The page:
* Along the same lines, I saw a car manufacturer mailing in a plain white envelope (it looked like a fund-raiser had sent it!), and the sender's name was "handwritten" above the typed return address. In addition, the business reply envelope had an actual Post-it note tacked on to it. It looked like a real human being had touched it.
* A package for a German health insurance company asked the reader to trace his or her foot onto a piece of paper and mail it to the company to "take the first step" in getting health insurance. Then the company follows up by sending the prospect a pair of sneakers! Now that's an involvement device!
* A package from World Vision to the sponsors of needy children was bright, colorful and upbeat—quite a departure from the typical fund-raising solicitation of this kind. It asked the sponsor to consider mailing the enclosed birthday card to the child it sponsors. It then asked the sponsor to make a small donation to send a gift (along with the card). The response rate was overwhelming, and it was generating incremental revenues.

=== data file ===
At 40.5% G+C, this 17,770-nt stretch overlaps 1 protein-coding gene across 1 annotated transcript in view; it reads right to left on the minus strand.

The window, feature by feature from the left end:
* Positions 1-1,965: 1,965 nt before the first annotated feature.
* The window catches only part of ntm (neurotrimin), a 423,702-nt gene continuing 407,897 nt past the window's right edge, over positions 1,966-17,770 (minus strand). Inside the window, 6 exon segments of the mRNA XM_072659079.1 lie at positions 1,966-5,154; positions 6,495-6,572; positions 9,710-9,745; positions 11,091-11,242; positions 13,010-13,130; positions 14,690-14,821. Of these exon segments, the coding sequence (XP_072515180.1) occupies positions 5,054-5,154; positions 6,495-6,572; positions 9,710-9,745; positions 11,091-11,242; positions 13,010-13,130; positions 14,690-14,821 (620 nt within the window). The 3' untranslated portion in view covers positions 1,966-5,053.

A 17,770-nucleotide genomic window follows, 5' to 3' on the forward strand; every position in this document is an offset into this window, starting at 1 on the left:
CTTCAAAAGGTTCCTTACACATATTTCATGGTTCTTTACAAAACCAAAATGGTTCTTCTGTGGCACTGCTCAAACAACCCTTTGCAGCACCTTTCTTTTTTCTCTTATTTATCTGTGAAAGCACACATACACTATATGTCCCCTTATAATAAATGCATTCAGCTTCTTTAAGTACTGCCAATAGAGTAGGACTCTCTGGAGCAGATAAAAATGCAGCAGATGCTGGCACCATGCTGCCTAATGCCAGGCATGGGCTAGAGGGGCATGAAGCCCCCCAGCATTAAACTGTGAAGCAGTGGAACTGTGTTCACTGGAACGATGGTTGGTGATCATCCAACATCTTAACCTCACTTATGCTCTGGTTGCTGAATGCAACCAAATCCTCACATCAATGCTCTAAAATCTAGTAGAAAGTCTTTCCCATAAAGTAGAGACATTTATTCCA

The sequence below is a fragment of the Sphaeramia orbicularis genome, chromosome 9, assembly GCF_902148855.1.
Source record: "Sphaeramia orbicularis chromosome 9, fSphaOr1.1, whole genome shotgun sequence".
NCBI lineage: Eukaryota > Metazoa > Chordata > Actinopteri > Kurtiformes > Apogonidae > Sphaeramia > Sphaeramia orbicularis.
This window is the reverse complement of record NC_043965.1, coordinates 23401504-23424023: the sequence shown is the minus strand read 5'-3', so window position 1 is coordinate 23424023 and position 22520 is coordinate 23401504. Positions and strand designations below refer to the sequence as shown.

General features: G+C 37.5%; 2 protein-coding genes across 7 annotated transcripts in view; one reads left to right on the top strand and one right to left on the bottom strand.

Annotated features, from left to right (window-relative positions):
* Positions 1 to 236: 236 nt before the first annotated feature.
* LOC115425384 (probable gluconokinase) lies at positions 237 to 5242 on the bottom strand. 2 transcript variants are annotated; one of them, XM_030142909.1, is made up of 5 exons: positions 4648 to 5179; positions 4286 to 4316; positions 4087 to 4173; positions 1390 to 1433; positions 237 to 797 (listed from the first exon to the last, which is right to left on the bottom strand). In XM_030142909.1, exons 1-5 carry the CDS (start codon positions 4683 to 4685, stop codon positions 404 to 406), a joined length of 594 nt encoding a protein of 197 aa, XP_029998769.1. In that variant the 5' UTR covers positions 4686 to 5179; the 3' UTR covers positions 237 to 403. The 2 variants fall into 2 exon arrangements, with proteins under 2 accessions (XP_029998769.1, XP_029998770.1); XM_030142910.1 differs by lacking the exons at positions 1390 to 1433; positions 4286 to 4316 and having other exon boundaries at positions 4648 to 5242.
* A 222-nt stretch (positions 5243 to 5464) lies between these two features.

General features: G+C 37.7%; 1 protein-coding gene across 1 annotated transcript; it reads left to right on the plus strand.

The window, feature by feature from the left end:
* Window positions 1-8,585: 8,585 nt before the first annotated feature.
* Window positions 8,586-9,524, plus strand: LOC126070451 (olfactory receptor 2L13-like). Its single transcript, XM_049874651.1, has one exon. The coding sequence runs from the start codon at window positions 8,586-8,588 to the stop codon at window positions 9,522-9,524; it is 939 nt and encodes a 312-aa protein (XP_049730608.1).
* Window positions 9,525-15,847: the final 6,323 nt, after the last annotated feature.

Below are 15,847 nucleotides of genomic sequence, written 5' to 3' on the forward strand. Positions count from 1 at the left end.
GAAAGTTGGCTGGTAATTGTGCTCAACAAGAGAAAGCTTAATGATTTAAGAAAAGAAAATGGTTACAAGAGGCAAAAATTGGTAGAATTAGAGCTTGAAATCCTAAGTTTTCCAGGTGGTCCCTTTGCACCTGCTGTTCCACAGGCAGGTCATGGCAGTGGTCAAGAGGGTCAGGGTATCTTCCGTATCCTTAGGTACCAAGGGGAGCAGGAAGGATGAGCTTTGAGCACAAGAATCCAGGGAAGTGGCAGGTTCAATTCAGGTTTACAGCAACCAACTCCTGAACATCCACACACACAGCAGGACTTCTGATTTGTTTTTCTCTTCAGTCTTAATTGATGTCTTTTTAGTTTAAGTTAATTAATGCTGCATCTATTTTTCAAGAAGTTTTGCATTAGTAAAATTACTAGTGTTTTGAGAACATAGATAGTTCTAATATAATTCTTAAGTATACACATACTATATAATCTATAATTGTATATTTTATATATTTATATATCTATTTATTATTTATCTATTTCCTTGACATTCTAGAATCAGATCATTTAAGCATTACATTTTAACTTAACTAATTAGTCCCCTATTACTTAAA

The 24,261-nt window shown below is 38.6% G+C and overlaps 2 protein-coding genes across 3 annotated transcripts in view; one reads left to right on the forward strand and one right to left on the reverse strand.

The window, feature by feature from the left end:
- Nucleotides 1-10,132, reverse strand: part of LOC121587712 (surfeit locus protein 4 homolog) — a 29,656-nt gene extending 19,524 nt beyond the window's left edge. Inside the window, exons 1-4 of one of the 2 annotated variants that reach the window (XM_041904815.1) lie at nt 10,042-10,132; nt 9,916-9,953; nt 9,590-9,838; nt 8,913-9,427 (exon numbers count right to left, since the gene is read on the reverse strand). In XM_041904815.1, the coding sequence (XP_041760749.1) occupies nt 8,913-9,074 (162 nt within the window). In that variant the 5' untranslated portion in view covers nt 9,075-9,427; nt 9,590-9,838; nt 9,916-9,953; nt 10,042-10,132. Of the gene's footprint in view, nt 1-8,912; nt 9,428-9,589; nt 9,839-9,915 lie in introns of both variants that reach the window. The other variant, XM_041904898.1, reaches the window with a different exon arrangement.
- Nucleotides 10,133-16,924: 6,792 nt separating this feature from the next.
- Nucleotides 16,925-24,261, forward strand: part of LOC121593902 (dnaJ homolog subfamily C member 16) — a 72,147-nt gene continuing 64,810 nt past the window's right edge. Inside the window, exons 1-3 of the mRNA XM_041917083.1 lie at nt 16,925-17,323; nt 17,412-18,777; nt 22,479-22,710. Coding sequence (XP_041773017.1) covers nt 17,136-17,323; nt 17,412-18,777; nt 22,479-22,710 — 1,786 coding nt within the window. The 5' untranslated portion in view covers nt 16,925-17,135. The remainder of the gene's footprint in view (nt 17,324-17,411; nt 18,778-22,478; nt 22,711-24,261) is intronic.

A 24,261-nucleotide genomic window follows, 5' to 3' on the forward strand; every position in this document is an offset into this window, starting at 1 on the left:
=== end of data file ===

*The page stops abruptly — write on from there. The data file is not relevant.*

* Design 64, a magazine developed by "Starving Artists" in Virginia, mailed a package that really made me laugh.
These folks sent prospects a real box of macaroni in a jiffy bag and told the prospects a great story about how artists really do live on macaroni. The response rate was great. Another mailing from these "Starving Artists" went out to advertisers, and invited them to a "mystery event" where they had to bring a little card that was enclosed in the letter. The card said, "Fido." In addition to bringing the card to the event, the letter indicated that you must burn the letter immediately after reading it. These packages were so innovative I really wanted to go to the event and see the magazine!